Seated Female Musicians, Tang dynasty (618–906), late 7th century
Pottery; H. 5 3/4 in. (14.6 cm), H. 5 3/4 in. (14.6 cm), H. 6 in. (15.2 cm); H. 5 7/8 in. (14.9 cm)
Rogers Fund, 1923 (23.180.4–7)
Ensembles featuring female musicians often served as a musical bridge between elite and popular culture. As expert musicians, they were often musical innovators. Here, a small ensemble is shown clapping and playing the pipa, tongbo (small copper cymbals), and konghou (harp). The pipa is played in its original position, like an Arabic lute; its silk strings are plucked with a triangular plectrum. The construction and playing style resemble those of the biwa, a Japanese lute derived from the pipa. Today, the biwa maintains the use of a triangular plectrum, the West Asian plectrum guard, and the C-shaped sound holes seen on the instrument played by the musician here. The Chinese playing style changed during the chaotic Later Tang period (921–36), when the plectrum was discarded. The angular konghou harp, introduced at the end of the Han dynasty, was in decline at this time and had gone completely out of use by the end of the Tang.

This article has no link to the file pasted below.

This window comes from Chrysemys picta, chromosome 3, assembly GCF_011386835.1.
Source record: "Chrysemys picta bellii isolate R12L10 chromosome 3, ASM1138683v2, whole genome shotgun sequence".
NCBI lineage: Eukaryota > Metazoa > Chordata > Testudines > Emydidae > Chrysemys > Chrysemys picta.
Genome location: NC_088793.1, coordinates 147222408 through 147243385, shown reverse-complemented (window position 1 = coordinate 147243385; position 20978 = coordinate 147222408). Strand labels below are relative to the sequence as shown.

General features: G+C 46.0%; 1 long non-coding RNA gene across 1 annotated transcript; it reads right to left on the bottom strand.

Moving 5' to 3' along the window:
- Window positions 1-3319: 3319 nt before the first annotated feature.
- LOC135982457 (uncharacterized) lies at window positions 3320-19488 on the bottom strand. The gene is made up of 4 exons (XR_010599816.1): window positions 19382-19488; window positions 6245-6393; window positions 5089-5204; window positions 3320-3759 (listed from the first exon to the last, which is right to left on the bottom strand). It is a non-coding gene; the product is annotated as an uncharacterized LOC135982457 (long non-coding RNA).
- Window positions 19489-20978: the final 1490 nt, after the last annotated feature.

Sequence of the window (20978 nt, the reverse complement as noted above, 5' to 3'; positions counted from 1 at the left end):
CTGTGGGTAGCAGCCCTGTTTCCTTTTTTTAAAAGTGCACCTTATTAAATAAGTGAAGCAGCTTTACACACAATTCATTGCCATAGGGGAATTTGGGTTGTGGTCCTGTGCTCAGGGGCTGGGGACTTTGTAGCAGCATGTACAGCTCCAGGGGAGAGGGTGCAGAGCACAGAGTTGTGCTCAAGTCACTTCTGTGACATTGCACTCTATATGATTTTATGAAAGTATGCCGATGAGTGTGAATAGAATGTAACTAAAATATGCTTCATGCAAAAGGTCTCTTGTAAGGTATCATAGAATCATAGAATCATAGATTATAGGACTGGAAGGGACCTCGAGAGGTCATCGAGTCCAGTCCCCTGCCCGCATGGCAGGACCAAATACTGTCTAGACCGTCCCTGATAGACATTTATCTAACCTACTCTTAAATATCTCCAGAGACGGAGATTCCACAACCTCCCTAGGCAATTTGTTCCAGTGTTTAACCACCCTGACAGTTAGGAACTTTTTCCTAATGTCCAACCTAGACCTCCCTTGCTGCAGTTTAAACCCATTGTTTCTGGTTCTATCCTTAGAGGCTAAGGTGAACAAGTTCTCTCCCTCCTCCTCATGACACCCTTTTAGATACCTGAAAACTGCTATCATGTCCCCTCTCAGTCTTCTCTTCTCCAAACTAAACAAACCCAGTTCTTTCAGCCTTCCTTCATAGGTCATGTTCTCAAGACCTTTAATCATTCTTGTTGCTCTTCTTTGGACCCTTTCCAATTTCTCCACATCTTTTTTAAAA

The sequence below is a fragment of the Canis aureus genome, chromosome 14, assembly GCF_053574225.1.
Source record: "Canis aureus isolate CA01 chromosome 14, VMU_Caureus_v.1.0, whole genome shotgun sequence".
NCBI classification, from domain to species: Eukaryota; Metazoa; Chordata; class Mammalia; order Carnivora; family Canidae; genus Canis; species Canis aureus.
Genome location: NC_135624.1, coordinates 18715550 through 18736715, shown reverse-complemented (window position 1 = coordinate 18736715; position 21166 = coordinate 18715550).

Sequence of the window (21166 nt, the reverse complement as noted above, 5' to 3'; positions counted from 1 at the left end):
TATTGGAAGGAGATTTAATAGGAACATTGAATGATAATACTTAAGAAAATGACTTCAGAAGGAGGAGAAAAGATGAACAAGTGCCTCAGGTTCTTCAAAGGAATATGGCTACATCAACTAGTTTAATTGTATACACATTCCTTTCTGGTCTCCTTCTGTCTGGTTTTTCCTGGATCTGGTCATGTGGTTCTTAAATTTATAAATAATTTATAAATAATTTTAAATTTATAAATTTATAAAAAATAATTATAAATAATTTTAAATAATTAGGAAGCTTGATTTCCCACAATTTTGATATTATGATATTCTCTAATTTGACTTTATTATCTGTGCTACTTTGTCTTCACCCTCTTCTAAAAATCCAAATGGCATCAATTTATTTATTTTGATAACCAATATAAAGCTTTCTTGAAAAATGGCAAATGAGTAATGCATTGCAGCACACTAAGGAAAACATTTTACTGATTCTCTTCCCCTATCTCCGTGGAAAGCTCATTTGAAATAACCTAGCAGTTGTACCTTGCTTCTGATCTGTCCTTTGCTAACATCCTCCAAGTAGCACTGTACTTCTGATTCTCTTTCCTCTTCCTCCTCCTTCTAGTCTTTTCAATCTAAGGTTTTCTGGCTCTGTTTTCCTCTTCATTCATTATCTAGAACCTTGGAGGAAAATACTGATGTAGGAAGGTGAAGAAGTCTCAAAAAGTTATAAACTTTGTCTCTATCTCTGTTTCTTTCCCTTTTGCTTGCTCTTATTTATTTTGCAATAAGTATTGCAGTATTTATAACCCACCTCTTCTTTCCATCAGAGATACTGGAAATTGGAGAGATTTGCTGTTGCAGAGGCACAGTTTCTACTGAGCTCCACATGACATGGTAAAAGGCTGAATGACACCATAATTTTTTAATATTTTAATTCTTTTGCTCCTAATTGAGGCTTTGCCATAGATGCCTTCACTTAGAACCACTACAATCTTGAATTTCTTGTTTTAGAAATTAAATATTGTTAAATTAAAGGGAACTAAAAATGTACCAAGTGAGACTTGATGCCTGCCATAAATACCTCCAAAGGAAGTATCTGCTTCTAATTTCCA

The highest-rated musicians at the Tang court performed seated, while the lower ranks played standing and were also treated less well in other respects.